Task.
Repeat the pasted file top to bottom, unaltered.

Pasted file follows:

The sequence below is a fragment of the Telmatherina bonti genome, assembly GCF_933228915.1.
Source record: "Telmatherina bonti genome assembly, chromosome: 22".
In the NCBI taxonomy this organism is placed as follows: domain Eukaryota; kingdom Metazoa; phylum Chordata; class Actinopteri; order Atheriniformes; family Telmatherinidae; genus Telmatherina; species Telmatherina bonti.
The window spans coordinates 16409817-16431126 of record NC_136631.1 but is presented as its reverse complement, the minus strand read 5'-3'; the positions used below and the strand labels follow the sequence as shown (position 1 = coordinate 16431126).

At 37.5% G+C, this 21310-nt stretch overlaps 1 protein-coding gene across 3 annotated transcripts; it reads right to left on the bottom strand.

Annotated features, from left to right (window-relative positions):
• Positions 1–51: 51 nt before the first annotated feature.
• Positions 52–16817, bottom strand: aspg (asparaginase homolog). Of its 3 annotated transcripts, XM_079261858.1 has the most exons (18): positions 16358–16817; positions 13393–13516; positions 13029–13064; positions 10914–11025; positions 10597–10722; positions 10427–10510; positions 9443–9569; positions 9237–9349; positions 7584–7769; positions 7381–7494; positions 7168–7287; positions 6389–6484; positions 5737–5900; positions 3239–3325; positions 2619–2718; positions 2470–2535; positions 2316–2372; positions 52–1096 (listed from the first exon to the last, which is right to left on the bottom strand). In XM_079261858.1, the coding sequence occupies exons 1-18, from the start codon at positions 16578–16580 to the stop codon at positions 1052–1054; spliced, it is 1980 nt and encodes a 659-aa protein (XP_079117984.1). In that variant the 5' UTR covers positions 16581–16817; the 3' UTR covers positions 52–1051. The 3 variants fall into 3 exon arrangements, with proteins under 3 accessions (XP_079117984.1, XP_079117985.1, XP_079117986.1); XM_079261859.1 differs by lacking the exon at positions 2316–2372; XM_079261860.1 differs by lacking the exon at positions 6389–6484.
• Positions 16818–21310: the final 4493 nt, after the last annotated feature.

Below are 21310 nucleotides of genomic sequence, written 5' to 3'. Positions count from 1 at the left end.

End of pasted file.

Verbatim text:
The sequence below is a fragment of the Telmatherina bonti genome, assembly GCF_933228915.1.
Source record: "Telmatherina bonti genome assembly, chromosome: 22".
In the NCBI taxonomy this organism is placed as follows: domain Eukaryota; kingdom Metazoa; phylum Chordata; class Actinopteri; order Atheriniformes; family Telmatherinidae; genus Telmatherina; species Telmatherina bonti.
The window spans coordinates 16409817-16431126 of record NC_136631.1 but is presented as its reverse complement, the minus strand read 5'-3'; the positions used below and the strand labels follow the sequence as shown (position 1 = coordinate 16431126).

At 37.5% G+C, this 21310-nt stretch overlaps 1 protein-coding gene across 3 annotated transcripts; it reads right to left on the bottom strand.

Annotated features, from left to right (window-relative positions):
• Positions 1–51: 51 nt before the first annotated feature.
• Positions 52–16817, bottom strand: aspg (asparaginase homolog). Of its 3 annotated transcripts, XM_079261858.1 has the most exons (18): positions 16358–16817; positions 13393–13516; positions 13029–13064; positions 10914–11025; positions 10597–10722; positions 10427–10510; positions 9443–9569; positions 9237–9349; positions 7584–7769; positions 7381–7494; positions 7168–7287; positions 6389–6484; positions 5737–5900; positions 3239–3325; positions 2619–2718; positions 2470–2535; positions 2316–2372; positions 52–1096 (listed from the first exon to the last, which is right to left on the bottom strand). In XM_079261858.1, the coding sequence occupies exons 1-18, from the start codon at positions 16578–16580 to the stop codon at positions 1052–1054; spliced, it is 1980 nt and encodes a 659-aa protein (XP_079117984.1). In that variant the 5' UTR covers positions 16581–16817; the 3' UTR covers positions 52–1051. The 3 variants fall into 3 exon arrangements, with proteins under 3 accessions (XP_079117984.1, XP_079117985.1, XP_079117986.1); XM_079261859.1 differs by lacking the exon at positions 2316–2372; XM_079261860.1 differs by lacking the exon at positions 6389–6484.
• Positions 16818–21310: the final 4493 nt, after the last annotated feature.

Below are 21310 nucleotides of genomic sequence, written 5' to 3'. Positions count from 1 at the left end.